The bishops have condemned the use of nuclear weapons, called for an end to the death penalty and urged Congress to address the nation’s dysfunctional immigration system. For decades, the Catholic Church has been the most consistent voice in opposition to legalized abortion, and, in recent years, much of the hierarchy’s political advocacy has centered around issues of religious liberty.
And yet, when it comes to the epidemic of gun violence afflicting American society, the Catholic Church has been, for some time now, largely quiet. This needs to change.
Over the last 50 years, at least 1.5 million Americans have lost their lives to guns. More Americans have been killed by firearms on U.S. soil since 2000 than died during combat in World War II.
In the last year for which there is data, there were 819 firearms-related deaths in Germany; 207 in Australia; 146 in Britain; 96 in the Netherlands, and only six in Japan. The combined populations of those five countries is almost identical to that of the United States. They had a grand total of 1,274 gun deaths; the United States suffered over 33,000, a fatality rate 26 times higher. “Behind these numbers,” a 1994 document from the U.S. bishops on gun violence says, “are individual human tragedies, lives lost, families destroyed, children without real hope.”
During his historic speech to Congress last fall, Pope Francis challenged the leaders of our government to examine policies that facilitate the proliferation of firearms.
Why are deadly weapons being sold to those who plan to inflict untold suffering on individuals and society? Sadly, the answer, as we all know, is simply for money: money that is drenched in blood, often innocent blood. In the face of this shameful and culpable silence, it is our duty to confront the problem and to stop the arms trade.
And lest anyone think that the pope’s remarks were limited to international sales, Archbishop Blase Cupich of Chicago clarified, “Surely America’s political leaders did not think the pope’s comments were limited to arms trade outside of America’s borders.”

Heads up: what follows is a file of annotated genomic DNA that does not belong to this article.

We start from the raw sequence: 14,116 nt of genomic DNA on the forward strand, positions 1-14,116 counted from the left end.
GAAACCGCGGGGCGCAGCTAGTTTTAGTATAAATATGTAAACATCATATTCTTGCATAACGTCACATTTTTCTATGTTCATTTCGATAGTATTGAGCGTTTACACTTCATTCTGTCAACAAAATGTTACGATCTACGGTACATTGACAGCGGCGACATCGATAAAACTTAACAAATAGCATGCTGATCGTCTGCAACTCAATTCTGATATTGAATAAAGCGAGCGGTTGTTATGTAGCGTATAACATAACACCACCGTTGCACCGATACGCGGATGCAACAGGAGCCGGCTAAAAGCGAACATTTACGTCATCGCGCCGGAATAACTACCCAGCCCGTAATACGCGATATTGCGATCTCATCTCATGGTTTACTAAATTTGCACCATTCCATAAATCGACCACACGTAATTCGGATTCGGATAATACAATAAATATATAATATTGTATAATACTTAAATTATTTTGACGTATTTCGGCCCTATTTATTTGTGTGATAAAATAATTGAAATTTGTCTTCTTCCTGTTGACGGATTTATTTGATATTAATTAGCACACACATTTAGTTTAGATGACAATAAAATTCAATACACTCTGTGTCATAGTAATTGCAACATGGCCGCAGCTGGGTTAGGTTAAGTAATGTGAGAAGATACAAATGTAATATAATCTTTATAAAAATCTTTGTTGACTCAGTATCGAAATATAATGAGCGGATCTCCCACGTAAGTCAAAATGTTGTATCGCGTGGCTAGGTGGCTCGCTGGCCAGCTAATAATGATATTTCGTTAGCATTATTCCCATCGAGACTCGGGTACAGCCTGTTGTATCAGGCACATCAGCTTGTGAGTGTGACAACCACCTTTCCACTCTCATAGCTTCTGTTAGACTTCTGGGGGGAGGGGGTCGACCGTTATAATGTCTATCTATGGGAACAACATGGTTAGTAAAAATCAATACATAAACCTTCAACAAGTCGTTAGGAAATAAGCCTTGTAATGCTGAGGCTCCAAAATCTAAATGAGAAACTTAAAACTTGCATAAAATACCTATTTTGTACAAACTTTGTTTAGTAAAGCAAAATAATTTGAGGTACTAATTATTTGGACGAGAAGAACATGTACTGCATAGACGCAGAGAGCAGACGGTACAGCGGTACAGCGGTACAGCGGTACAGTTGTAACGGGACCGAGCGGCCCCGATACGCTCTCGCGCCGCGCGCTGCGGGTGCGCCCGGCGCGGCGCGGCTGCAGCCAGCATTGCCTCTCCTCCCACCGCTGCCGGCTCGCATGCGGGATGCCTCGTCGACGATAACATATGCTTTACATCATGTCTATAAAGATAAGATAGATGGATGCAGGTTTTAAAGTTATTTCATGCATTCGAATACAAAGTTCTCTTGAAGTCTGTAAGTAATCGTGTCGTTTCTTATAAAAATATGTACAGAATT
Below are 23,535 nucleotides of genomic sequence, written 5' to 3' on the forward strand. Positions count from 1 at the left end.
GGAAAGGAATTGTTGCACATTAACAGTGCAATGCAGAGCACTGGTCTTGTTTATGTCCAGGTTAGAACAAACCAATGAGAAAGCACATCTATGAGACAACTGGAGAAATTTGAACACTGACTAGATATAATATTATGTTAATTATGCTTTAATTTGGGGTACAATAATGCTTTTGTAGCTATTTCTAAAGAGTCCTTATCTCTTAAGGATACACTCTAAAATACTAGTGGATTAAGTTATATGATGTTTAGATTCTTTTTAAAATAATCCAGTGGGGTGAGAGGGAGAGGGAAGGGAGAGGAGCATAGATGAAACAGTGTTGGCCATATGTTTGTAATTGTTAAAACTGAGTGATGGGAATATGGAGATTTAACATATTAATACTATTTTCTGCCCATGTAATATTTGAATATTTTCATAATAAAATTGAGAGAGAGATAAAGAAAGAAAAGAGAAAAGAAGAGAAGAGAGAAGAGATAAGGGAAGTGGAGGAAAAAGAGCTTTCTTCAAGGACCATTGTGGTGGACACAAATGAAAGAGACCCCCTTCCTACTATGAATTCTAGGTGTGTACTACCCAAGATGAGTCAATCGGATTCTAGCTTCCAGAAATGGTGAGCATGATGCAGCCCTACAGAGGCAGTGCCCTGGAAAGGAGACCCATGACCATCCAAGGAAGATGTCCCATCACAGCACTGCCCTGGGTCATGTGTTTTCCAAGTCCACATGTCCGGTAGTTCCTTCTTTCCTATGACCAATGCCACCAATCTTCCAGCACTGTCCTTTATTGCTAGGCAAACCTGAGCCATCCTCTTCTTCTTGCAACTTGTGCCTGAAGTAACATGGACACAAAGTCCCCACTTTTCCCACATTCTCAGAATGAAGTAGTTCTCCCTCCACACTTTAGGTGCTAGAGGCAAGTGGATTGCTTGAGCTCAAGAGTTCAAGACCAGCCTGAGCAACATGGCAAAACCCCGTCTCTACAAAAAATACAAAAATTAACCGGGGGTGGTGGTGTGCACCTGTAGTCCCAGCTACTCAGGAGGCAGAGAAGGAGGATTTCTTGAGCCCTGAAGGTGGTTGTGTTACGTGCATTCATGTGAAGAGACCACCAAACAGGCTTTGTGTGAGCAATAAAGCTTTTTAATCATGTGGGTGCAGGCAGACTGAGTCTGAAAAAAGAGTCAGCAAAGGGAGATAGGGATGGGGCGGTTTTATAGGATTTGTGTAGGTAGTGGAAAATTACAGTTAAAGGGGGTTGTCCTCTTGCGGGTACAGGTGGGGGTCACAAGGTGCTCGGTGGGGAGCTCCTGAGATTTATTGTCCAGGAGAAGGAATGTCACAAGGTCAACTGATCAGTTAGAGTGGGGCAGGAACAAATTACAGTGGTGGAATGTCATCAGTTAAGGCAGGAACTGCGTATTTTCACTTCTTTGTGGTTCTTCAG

Cupich, who was appointed by Pope Francis, is noteworthy for being one of the few American prelates to press for legislation, writing in his Chicago Tribune op-ed:
It is no longer enough for those of us involved in civic leadership and pastoral care to comfort the bereaved and bewildered families of victims of gun violence. It is time to heed the words of Pope Francis and take meaningful and swift action to address violence in our society. We must band together to call for gun-control legislation. We must act in ways that promote the dignity and value of human life. And we must do it now.
Yesterday, President Obama delivered an address outlining the details of new executive actions to regulate the sale and possession of firearms. The president became noticeably emotional as he recalled the deaths of young children at Sandy Hook Elementary School in 2012, a tragedy that compelled representatives of the U.S. Bishops Conference to appear before Congress and press for legislation.
The Obama administration and the U.S. bishops have not always seen eye to eye. The White House and the Catholic hierarchy have clashed over the contraception mandate of the Affordable Care Act, and they differ in their interpretation of religious freedom for faith-based organizations in light of the legalization of same-sex marriage.
But the pope’s recent visit to our nation’s capital, following upon his significant role in helping to restore diplomatic relations between the United States and Cuba, has shown that the Church can be a powerful ally in breaking through the toxic partisan gridlock that too often impedes reasonable progress on important issues. The NRA holds an asphyxiating chokehold on the Republican Party, much the same way that abortion-rights groups have stifled dissent among Democrats.
The president’s executive actions coincide neatly with the proposals laid out by the Catholic bishops in their statements on gun violence. In fact, the suggestions put forward by the bishops in 1994 in their most comprehensive pastoral message on the matter, “Confronting a Culture of Violence,” go significantly further in delineating steps to address this crisis.
The document, which is now two decades old, is well worth revisiting, and this particular moment– as the president outlines a response to the recent spate of mass shootings, and 2016 presidential candidates create their platforms on domestic policy issues — would be a fruitful one for the bishops to update it.
When the bishops launched their campaign for religious liberty, it included rallies in cities across the country, exhortations from prominent bishops and a range of resources to be distributed directly at parishes. On immigration, the bishops have mobilized an extensive array of programs, from free legal clinics to grass-roots organizing, and its Office of Migration Services is one of the most well-established advocates for undocumented workers, refugees and trafficking victims.
Back in 1994, the bishops issued a call for action on gun violence, declaring that, “We believe silence and indifference are not options for a community of faith.” They were right — silence and indifference are not an option. It is time to speak up again.
Michael Bayer is a graduate of Georgetown University and The Graduate Theological Union at Berkeley.